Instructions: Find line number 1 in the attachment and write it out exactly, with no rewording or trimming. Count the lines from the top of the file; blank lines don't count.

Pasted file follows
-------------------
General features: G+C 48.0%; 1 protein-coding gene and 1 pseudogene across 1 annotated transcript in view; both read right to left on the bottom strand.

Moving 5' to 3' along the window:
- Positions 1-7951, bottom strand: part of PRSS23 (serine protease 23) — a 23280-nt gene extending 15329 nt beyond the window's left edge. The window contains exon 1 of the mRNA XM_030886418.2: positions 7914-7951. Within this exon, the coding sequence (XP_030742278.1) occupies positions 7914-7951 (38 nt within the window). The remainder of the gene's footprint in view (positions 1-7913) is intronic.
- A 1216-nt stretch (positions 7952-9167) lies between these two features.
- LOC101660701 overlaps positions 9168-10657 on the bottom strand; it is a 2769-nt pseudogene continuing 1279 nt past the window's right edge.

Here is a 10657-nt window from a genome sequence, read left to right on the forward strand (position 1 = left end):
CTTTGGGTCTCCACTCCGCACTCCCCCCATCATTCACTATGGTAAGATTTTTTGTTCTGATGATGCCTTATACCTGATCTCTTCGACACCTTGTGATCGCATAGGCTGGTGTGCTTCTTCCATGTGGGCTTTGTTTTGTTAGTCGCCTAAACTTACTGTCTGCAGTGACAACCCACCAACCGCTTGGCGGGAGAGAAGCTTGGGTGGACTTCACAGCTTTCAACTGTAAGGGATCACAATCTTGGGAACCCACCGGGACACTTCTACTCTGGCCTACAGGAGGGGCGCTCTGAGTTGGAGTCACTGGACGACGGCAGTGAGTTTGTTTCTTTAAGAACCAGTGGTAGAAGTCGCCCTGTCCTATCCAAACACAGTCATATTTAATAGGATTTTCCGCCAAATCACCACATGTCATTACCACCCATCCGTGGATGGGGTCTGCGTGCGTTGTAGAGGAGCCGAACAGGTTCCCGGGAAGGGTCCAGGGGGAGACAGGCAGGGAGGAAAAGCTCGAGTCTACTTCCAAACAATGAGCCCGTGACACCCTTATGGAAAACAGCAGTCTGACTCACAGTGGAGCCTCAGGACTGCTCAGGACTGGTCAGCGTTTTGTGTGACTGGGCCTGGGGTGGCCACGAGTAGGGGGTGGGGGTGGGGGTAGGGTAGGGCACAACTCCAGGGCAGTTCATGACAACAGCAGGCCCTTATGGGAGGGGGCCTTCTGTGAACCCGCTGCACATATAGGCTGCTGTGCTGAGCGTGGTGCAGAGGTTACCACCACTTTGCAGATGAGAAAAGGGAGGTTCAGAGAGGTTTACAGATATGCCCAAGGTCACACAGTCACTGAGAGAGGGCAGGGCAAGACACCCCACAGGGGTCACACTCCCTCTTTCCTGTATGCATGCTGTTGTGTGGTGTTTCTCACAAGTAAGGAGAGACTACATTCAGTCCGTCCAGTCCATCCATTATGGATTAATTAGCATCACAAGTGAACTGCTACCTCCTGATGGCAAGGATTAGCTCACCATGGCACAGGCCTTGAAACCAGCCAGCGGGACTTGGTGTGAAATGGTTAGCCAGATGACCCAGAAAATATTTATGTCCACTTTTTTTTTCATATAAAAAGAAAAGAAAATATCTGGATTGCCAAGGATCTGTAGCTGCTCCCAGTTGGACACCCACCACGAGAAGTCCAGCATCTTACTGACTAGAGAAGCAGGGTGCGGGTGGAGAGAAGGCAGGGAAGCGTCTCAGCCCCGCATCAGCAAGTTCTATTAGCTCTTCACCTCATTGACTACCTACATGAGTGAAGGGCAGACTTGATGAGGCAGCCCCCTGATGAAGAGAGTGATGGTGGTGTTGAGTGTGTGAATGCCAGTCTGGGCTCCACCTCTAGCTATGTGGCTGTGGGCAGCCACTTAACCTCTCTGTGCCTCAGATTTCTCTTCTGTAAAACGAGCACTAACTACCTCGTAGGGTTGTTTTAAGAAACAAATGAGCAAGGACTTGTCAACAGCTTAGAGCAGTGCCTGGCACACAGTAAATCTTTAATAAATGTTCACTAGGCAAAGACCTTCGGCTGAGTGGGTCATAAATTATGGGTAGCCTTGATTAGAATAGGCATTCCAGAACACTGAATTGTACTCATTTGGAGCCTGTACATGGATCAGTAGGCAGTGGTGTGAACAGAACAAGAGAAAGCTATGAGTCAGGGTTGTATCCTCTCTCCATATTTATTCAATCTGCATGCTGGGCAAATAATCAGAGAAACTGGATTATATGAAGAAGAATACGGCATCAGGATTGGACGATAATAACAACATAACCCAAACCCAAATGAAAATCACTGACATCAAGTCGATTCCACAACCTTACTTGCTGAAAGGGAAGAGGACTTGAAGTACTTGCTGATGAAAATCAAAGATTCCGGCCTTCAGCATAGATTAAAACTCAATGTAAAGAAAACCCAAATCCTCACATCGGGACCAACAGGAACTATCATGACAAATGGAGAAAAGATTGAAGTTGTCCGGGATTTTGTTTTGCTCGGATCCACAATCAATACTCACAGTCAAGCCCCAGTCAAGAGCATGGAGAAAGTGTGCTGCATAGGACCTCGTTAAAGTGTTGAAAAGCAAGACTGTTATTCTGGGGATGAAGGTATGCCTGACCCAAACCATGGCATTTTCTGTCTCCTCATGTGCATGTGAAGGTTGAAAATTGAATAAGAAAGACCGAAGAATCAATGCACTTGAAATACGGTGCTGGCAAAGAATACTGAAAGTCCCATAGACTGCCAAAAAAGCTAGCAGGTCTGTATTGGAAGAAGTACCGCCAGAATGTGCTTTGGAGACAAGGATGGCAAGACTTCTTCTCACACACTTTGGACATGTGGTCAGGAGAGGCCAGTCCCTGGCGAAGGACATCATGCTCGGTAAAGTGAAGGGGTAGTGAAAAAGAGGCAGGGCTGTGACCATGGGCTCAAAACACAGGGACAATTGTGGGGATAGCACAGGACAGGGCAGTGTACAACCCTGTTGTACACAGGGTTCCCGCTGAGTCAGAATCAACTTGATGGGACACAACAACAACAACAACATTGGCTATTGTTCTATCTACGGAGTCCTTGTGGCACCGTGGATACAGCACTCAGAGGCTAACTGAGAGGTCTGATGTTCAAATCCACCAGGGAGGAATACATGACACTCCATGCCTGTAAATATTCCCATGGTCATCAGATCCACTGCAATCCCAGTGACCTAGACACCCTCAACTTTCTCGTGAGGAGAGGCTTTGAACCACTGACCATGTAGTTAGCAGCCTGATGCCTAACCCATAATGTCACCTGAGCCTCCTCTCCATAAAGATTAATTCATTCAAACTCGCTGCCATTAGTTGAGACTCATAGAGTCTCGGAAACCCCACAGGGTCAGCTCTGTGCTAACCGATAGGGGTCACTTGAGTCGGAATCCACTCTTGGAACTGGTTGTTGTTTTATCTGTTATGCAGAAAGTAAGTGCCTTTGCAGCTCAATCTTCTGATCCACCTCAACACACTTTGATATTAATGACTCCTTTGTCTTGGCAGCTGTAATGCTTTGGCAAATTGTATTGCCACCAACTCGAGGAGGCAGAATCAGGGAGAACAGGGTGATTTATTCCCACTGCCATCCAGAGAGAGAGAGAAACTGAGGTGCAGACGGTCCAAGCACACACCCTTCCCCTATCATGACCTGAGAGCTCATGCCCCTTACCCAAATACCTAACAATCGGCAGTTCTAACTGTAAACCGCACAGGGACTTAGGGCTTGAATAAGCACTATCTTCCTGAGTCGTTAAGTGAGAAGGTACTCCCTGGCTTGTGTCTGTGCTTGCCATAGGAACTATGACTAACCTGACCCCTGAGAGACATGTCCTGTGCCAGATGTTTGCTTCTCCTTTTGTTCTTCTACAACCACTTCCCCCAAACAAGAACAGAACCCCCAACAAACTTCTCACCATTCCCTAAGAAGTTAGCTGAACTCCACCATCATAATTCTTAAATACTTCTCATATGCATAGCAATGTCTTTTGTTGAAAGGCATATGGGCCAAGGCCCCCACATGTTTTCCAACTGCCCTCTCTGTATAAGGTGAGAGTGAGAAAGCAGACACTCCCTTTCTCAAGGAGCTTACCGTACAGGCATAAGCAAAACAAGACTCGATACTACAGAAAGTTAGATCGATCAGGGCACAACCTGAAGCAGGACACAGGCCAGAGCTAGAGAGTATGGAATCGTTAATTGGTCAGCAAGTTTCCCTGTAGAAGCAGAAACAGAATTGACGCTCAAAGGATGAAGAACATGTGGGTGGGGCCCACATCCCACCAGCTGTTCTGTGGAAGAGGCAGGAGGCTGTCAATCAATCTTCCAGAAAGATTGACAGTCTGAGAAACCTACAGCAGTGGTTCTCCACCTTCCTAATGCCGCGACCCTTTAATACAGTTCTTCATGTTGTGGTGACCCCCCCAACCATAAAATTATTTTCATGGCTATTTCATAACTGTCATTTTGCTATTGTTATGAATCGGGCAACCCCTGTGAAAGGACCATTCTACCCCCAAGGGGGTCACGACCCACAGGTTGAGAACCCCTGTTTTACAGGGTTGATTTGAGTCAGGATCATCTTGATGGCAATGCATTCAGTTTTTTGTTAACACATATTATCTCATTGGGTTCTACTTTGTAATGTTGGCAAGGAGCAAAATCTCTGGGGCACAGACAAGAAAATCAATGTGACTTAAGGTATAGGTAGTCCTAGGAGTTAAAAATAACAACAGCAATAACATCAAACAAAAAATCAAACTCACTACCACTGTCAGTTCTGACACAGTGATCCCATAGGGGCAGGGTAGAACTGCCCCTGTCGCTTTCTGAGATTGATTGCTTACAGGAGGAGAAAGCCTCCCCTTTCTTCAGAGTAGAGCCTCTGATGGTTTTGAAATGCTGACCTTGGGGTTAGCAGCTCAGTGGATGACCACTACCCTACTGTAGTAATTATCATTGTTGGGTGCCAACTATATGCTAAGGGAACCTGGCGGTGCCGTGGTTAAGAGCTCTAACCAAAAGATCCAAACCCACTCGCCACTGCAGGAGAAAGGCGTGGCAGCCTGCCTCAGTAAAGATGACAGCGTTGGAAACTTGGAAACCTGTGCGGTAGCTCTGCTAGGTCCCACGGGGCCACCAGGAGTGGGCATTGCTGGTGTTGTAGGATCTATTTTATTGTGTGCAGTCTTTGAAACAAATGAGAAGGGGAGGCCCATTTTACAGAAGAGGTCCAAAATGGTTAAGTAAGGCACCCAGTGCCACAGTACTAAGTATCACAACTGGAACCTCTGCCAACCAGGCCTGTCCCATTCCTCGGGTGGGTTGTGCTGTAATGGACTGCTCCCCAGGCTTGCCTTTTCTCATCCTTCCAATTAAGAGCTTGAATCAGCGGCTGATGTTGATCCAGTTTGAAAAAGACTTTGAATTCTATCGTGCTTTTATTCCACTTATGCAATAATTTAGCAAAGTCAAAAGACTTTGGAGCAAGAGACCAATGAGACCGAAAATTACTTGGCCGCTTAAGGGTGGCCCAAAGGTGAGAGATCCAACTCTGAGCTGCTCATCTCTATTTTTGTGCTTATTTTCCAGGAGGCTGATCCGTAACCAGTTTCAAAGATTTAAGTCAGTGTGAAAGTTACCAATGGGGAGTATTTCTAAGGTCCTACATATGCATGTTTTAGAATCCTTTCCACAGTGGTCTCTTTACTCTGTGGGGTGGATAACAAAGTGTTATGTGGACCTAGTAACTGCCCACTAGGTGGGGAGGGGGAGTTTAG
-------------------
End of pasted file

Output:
General features: G+C 48.0%; 1 protein-coding gene and 1 pseudogene across 1 annotated transcript in view; both read right to left on the bottom strand.